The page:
Increasing Website Sales: Rob Walling’s 2010 Business of Software Presentation

Thu, Dec 2, 2010 by

This post is part of a series of posts from the 2010 Business of Software conference (BoS2010). For a summary of the conference, and an index to the other presentations, click here.

Rob’s 2010 Business of Software presentation: “The Primary Goal of Your Website” – What’s the primary goal of your website? Not to sell software. With most visitors returning multiple times before making a purchase, your primary goal should be to draw visitors back to your site.

Rob Walling at the 2010 Business of Software conference (BoS2010)

Image credit: Betsy Weber

Rob Walling’s 2010 Business of Software presentation was another BoS2010 talk I really enjoyed, and got a lot of value out of. Rob discussed how we can use permission based email marketing to increase sales and profits. His presentation was eye opening for me, because I always thought of email marketing as ineffective, and a nuisance to the receiving party.

I spoke to Rob very briefly, and he seemed like a genuinely nice guy. I even got to see his adorable baby boy, and I’ll tell you what, he is definitely one of the cutest babies I’ve ever seen!

Effectively Using Your Website

Most of us think that the number one goal of our website is to sell our products. And in a way it is. However, to best achieve that you must motivate a visitor to return to your website.

Rob has researched this topic, and determined that returning visitors are much more likely to purchase your product than first time visitors (and he shared some statistics to back it up). In essence, the ineffective marketer asks you to buy too soon.

The main reasons why people don’t buy from your website are:

  • There’s not enough information on your website to make the decision.
  • They don’t trust you.
  • They don’t have the money.
  • They don’t have a need for your product.
  • They are never going to buy your product.

Rob examines each of these reasons, and suggests how to overcome all of these issues (except for the last one, because there’s nothing you can do about that).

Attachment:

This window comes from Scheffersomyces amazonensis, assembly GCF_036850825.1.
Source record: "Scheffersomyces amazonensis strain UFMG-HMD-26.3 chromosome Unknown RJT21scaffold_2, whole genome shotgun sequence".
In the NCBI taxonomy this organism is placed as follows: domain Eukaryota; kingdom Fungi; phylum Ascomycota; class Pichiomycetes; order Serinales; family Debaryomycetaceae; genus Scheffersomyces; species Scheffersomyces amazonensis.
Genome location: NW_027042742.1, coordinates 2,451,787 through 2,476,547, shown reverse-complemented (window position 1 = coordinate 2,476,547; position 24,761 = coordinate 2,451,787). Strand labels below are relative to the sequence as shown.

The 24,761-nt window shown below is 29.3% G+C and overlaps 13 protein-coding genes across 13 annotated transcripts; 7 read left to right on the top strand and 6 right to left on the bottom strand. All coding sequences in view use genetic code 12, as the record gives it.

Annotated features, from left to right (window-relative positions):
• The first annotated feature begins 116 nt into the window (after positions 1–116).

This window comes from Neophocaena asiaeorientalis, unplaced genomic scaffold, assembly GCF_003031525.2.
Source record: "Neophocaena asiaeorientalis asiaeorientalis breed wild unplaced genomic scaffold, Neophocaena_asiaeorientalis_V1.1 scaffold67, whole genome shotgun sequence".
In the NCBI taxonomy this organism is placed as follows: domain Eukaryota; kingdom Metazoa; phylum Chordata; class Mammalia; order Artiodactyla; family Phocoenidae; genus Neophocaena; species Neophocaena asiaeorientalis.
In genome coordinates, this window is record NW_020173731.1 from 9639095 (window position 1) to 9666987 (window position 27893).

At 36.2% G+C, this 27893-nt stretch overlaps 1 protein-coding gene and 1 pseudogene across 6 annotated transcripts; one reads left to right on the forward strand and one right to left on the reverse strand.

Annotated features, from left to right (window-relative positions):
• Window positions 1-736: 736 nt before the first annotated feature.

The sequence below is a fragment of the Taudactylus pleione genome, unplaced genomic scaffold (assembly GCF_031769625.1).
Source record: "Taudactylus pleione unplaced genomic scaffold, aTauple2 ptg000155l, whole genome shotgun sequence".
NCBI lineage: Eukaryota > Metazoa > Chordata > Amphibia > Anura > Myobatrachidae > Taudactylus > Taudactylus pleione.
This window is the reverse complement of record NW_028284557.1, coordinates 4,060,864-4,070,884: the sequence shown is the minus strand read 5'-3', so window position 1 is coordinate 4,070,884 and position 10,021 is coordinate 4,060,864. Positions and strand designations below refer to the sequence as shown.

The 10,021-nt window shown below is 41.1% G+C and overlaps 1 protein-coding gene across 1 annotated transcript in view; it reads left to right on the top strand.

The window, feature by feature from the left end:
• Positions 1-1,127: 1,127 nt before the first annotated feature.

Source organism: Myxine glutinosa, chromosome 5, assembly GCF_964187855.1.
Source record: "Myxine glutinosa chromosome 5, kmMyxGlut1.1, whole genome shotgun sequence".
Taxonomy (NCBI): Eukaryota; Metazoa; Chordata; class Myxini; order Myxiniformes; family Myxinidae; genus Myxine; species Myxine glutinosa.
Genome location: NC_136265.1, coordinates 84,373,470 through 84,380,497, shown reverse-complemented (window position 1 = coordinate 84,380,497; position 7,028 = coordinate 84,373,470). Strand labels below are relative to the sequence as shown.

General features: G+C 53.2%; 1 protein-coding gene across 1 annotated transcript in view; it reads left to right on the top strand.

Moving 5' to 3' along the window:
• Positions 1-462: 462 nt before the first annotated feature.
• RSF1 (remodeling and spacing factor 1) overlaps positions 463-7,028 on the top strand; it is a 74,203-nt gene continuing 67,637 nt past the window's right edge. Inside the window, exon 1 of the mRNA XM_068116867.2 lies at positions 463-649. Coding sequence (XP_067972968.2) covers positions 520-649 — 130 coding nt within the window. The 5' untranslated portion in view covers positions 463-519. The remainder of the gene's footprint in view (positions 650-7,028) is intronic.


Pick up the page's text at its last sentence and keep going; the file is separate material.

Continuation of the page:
A note on that first bullet item about insufficient information on your website: When Rob mentioned this, the first thing that came to mind was Bob Walsh’s StartupToDo website. I’ve heard good things about StartupToDo, and have thought about joining on several occasions. However, the fact that there’s no evidence on the website of the quality of the service has kept me from joining – even with the free 30 day trial. I’d just like to see a sample Guide, or two, before giving away my information. So I can totally relate to that first bullet item. Rob’s own Micropreneur Academy, which is similar to StartupToDo, is guilty of this.

Statistics On Returning Website Visitors

Rob shared with us statistics from four websites showing the importance of repeat visitors. These are all his websites, except for CrazyEgg.

  • DotNetInvoice: Using three years worth of data, Rob determined that returning visitors accounted for 450% more sales than first time visitors. The per visit value earned from first time visitors was $0.55, and $2.41 for returning visitors – a 440% increase.
  • JustBeachTowels: Looking at a one year period shows that returning visitors accounted for 770% more sales than first time visitors. The per visit value earned from first time visitors was $0.17, and $1.53 for returning visitors. That’s a 900% increase!
  • Another WordPress Classifieds Plugin: Here Rob saw a 583% increase from returning visitor sales over first time visitor sales. He looked at 8 days worth of data.
  • CrazyEgg: A 60 day period showed returning visitors accounted for 1585% more sales than new visitors.